· Power demand is set to witness a 10% YoY rise in FY19 as compared to 6.2% YoY in FY18. BHEL management has seen an uptick in the power rates, which is positive for the sector.
· Management has seen a renewed activity in the industrial segment.
· Indian Railways has planned for major capacity investments.
· 60% of Indian capital goods sector is formed by Heavy power and electrical industries.
Order Book and Backlog:
· Orders booked during 2QFY19 stood at Rs51.6bn and Rs95.3b in 1HFY19. Within segments, following is the split:
§ Power – Rs42.05bn
§ Spares and services – Rs14.4bn
§ Industry – Rs32.5bn
§ Exports – Rs6.4bn
§ Power – Rs29.4bn
§ Spares and services – Rs5.6bn
§ Industry – Rs16.5bn
§ Exports – Rs0.1bn
· Total order book until 2QFY19 stood at Rs1155bn, up 19% YoY. Following is the segment-wise split:
o Power – Rs900bn
o Industry – Rs120bn
o International – Rs130bn
· BHEL is L1 in orders worth Rs250bn. Following is the break-up between segments:
o Power – Rs175bn
o FGD – Rs30bn
o Industry – Rs15bn
o Spares and services – Rs10bn
o Exports –Rs20bn
· Management expects 10-15GW of orders in FY19, out of which BHEL expects to bag 8-10GW.
Payment terms and Working capital:
· Current receivables have declined sequentially from Rs227bn to Rs203bn. This is partly due to deferred revenues of Rs40bn getting classified from Current receivables to non-current receivables.
· Now that majority of ordering and payments happen through State utility boards, their share in BHEL’s receivables has risen (53% as on 2QFY19)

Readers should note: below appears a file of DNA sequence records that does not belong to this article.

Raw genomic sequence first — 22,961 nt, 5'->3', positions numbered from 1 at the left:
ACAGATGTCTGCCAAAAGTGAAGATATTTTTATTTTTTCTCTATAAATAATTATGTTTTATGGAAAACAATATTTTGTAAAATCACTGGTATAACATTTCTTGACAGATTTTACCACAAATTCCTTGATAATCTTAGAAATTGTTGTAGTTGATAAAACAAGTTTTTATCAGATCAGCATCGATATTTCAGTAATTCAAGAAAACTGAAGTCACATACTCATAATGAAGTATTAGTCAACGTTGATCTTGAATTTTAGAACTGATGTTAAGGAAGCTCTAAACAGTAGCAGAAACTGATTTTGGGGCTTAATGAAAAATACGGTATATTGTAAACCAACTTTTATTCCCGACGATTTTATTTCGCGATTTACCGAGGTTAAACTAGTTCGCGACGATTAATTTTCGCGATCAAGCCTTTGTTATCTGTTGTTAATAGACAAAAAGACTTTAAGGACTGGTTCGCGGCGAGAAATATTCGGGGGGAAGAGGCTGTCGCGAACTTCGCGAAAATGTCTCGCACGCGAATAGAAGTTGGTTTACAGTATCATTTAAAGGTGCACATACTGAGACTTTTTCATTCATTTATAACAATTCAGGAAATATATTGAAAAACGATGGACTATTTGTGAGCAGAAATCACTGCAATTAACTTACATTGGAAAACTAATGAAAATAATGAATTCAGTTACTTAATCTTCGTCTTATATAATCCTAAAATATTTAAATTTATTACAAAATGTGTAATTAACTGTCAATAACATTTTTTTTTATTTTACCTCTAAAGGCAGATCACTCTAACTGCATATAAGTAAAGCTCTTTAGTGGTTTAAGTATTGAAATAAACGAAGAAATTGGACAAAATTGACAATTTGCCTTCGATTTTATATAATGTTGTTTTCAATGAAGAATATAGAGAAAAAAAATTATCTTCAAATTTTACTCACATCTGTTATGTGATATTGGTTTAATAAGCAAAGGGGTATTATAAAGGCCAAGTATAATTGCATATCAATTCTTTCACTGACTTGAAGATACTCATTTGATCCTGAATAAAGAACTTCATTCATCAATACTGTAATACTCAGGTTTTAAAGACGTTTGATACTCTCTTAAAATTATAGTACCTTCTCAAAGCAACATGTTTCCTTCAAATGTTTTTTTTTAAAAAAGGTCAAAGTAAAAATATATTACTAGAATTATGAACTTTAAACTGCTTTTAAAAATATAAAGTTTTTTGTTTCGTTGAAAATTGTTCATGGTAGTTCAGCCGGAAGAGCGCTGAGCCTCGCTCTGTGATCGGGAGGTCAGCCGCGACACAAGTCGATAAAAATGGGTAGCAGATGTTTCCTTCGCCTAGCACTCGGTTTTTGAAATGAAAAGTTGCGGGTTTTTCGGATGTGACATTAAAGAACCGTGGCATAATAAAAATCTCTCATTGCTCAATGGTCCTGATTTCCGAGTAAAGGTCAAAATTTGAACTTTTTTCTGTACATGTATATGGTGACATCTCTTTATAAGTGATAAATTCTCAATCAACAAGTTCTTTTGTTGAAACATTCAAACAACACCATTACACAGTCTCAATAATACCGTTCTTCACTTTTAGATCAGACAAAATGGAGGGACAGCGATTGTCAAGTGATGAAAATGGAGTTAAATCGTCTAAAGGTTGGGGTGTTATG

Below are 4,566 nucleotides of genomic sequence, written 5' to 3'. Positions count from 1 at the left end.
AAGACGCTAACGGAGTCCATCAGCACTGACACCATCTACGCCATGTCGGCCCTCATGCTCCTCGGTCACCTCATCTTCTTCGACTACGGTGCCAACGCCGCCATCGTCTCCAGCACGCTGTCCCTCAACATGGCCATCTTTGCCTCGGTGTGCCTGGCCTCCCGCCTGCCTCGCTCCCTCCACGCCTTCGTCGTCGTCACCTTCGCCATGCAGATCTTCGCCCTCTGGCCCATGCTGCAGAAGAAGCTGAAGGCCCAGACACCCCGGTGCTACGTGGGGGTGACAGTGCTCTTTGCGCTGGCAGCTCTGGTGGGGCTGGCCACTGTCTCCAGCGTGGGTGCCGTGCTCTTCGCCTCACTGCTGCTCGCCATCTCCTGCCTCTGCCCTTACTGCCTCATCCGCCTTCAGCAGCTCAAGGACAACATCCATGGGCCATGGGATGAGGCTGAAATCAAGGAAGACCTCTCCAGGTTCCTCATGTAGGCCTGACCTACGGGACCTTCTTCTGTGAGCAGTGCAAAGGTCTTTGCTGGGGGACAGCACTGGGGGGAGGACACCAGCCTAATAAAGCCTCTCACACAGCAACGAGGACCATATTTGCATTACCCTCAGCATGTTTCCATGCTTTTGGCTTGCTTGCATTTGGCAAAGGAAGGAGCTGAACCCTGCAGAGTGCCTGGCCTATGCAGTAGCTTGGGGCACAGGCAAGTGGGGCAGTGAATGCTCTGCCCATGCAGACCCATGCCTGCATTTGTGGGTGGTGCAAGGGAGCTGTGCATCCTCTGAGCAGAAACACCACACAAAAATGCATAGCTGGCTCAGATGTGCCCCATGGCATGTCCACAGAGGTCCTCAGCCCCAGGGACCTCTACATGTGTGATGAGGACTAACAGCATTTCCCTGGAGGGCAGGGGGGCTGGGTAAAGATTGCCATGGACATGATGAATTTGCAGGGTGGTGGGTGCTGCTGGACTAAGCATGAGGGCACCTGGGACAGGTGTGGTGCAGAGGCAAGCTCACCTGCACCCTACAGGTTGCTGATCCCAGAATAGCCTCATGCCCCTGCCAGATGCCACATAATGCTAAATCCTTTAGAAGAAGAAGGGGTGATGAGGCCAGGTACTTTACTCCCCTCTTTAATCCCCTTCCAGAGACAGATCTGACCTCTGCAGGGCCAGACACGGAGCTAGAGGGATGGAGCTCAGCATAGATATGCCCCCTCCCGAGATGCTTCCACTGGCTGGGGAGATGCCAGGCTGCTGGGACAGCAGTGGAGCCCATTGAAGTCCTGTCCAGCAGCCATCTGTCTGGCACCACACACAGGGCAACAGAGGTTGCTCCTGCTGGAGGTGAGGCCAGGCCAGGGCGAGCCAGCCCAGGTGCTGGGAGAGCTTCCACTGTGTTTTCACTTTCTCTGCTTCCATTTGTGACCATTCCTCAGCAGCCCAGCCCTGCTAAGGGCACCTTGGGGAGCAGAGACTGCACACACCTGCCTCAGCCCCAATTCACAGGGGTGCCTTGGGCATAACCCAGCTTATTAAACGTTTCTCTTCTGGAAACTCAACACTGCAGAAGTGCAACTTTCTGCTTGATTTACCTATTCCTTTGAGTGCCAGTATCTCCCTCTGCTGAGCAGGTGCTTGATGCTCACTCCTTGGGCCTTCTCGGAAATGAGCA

· As per management, the Total Receivables to Total Assets ratio is at 0.5, which is at par with many capital goods company.
· Contribution to the company’s receivables is by various stakeholders is as follows:
o SEB’s – 53%
o Central PSU’s – 29%
o Private companies – 13%
o Exports – 5%
· Generally after receiving an order, there is a 1.5 year gap between start of the project and recognition in revenues.
· Inventory has risen by Rs15bn sequentially.
Other Key Takeaways:
· Exchange rate gain for 1HFY19 stood at Rs3.6bn versus Rs4bn YoY.
· Current borrowing has gone up primarily due to working capital requirement. Most of the company’s Cash and equivalents are a part of FD.
· Wage revisions have already been implemented. Staff cost is expected to remain steady at around Rs15bn per quarter.
· Provision in Other expenses stood at Rs5.15bn versus Rs5.45bn YoY.
· Post IND-AS 16 adjustment, recurring depreciation is expected to be around Rs4.5-Rs5bn in FY19.